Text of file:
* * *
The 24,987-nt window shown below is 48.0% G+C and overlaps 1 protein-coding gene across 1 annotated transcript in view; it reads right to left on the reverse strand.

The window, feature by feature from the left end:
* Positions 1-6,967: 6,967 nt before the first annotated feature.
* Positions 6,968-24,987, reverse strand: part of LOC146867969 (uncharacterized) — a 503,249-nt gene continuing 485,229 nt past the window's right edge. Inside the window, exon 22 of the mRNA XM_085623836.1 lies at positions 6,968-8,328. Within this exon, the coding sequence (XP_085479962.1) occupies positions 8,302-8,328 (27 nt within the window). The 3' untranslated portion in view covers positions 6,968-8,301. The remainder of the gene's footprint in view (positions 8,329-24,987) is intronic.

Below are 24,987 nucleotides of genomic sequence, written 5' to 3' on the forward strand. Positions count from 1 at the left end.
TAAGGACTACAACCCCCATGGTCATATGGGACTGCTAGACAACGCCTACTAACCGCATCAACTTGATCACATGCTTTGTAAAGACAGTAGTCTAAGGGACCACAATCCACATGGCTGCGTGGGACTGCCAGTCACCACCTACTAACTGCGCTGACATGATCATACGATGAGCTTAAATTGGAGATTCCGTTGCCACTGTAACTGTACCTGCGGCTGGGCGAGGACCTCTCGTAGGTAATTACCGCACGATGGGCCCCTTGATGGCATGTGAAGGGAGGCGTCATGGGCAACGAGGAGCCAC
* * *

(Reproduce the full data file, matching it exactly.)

The 24,987-nt window shown below is 48.0% G+C and overlaps 1 protein-coding gene across 1 annotated transcript in view; it reads right to left on the reverse strand.

The window, feature by feature from the left end:
* Positions 1-6,967: 6,967 nt before the first annotated feature.
* Positions 6,968-24,987, reverse strand: part of LOC146867969 (uncharacterized) — a 503,249-nt gene continuing 485,229 nt past the window's right edge. Inside the window, exon 22 of the mRNA XM_085623836.1 lies at positions 6,968-8,328. Within this exon, the coding sequence (XP_085479962.1) occupies positions 8,302-8,328 (27 nt within the window). The 3' untranslated portion in view covers positions 6,968-8,301. The remainder of the gene's footprint in view (positions 8,329-24,987) is intronic.

Below are 24,987 nucleotides of genomic sequence, written 5' to 3' on the forward strand. Positions count from 1 at the left end.
TAAGGACTACAACCCCCATGGTCATATGGGACTGCTAGACAACGCCTACTAACCGCATCAACTTGATCACATGCTTTGTAAAGACAGTAGTCTAAGGGACCACAATCCACATGGCTGCGTGGGACTGCCAGTCACCACCTACTAACTGCGCTGACATGATCATACGATGAGCTTAAATTGGAGATTCCGTTGCCACTGTAACTGTACCTGCGGCTGGGCGAGGACCTCTCGTAGGTAATTACCGCACGATGGGCCCCTTGATGGCATGTGAAGGGAGGCGTCATGGGCAACGAGGAGCCAC